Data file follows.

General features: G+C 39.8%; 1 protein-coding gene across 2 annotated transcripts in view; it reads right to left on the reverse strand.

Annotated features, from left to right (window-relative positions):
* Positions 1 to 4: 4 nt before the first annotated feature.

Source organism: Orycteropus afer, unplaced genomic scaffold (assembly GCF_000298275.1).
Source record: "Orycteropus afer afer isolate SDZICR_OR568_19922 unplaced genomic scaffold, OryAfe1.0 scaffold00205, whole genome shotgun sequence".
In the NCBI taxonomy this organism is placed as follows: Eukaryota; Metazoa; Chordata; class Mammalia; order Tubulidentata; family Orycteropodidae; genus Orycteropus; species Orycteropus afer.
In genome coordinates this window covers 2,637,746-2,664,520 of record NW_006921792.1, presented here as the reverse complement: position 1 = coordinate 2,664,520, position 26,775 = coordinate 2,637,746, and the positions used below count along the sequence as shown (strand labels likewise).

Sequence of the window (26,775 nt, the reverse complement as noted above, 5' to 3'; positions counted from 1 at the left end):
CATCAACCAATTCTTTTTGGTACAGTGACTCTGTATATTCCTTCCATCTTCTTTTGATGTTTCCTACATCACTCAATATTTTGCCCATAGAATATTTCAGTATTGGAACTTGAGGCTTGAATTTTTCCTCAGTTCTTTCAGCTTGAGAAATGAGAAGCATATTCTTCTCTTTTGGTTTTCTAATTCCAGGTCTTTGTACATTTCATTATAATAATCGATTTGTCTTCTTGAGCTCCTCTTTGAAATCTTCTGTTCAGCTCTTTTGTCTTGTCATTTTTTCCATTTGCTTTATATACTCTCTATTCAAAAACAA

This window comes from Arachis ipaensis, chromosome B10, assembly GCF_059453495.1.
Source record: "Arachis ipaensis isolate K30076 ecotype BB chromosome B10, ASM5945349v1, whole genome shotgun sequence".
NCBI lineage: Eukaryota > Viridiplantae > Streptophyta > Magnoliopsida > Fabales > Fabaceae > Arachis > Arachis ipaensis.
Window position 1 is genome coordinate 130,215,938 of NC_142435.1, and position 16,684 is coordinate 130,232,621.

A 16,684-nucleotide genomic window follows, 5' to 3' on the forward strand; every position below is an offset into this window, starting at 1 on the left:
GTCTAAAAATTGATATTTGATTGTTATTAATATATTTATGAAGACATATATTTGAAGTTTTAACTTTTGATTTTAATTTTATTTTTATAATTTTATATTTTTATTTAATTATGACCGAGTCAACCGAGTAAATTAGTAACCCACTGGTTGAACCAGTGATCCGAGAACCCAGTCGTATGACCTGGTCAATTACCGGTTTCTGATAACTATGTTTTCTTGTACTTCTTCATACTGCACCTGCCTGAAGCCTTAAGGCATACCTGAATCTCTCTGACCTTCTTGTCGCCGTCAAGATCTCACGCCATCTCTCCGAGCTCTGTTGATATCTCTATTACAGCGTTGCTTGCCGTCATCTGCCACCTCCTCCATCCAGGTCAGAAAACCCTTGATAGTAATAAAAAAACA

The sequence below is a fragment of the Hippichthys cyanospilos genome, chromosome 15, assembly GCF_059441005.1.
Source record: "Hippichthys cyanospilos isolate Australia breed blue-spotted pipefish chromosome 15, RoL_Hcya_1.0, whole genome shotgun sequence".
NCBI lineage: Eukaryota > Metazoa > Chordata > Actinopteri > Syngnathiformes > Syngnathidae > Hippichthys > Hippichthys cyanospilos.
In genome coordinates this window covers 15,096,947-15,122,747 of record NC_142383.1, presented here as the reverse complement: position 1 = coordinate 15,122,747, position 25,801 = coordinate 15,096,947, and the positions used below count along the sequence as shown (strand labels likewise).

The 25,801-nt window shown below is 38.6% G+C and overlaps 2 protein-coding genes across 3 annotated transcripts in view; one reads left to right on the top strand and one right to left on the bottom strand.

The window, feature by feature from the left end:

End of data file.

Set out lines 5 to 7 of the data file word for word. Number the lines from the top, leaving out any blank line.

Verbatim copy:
Source record: "Orycteropus afer afer isolate SDZICR_OR568_19922 unplaced genomic scaffold, OryAfe1.0 scaffold00205, whole genome shotgun sequence".
In the NCBI taxonomy this organism is placed as follows: Eukaryota; Metazoa; Chordata; class Mammalia; order Tubulidentata; family Orycteropodidae; genus Orycteropus; species Orycteropus afer.
In genome coordinates this window covers 2,637,746-2,664,520 of record NW_006921792.1, presented here as the reverse complement: position 1 = coordinate 2,664,520, position 26,775 = coordinate 2,637,746, and the positions used below count along the sequence as shown (strand labels likewise).